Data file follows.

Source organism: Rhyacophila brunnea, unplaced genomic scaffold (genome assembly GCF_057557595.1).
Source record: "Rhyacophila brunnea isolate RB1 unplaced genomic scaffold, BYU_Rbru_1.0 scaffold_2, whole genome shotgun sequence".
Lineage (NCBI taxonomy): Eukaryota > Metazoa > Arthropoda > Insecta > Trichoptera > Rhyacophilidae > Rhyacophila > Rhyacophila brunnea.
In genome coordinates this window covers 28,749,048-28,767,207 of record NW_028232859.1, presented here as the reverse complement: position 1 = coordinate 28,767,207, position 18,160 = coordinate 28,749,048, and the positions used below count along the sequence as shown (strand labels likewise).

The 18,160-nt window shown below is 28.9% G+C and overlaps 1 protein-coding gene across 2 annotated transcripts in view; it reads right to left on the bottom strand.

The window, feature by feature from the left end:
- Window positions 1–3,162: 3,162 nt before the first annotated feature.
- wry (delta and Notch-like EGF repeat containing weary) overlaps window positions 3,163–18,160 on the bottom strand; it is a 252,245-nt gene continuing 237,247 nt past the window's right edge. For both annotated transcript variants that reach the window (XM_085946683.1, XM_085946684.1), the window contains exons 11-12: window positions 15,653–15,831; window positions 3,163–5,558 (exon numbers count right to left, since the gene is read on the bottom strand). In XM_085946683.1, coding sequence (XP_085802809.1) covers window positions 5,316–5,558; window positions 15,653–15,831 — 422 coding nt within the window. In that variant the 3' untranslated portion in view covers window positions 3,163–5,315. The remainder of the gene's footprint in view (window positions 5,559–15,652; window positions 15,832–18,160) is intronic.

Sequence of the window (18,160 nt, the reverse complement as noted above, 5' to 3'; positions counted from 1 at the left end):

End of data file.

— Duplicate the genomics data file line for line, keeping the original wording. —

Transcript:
Source organism: Rhyacophila brunnea, unplaced genomic scaffold (genome assembly GCF_057557595.1).
Source record: "Rhyacophila brunnea isolate RB1 unplaced genomic scaffold, BYU_Rbru_1.0 scaffold_2, whole genome shotgun sequence".
Lineage (NCBI taxonomy): Eukaryota > Metazoa > Arthropoda > Insecta > Trichoptera > Rhyacophilidae > Rhyacophila > Rhyacophila brunnea.
In genome coordinates this window covers 28,749,048-28,767,207 of record NW_028232859.1, presented here as the reverse complement: position 1 = coordinate 28,767,207, position 18,160 = coordinate 28,749,048, and the positions used below count along the sequence as shown (strand labels likewise).

The 18,160-nt window shown below is 28.9% G+C and overlaps 1 protein-coding gene across 2 annotated transcripts in view; it reads right to left on the bottom strand.

The window, feature by feature from the left end:
- Window positions 1–3,162: 3,162 nt before the first annotated feature.
- wry (delta and Notch-like EGF repeat containing weary) overlaps window positions 3,163–18,160 on the bottom strand; it is a 252,245-nt gene continuing 237,247 nt past the window's right edge. For both annotated transcript variants that reach the window (XM_085946683.1, XM_085946684.1), the window contains exons 11-12: window positions 15,653–15,831; window positions 3,163–5,558 (exon numbers count right to left, since the gene is read on the bottom strand). In XM_085946683.1, coding sequence (XP_085802809.1) covers window positions 5,316–5,558; window positions 15,653–15,831 — 422 coding nt within the window. In that variant the 3' untranslated portion in view covers window positions 3,163–5,315. The remainder of the gene's footprint in view (window positions 5,559–15,652; window positions 15,832–18,160) is intronic.

Sequence of the window (18,160 nt, the reverse complement as noted above, 5' to 3'; positions counted from 1 at the left end):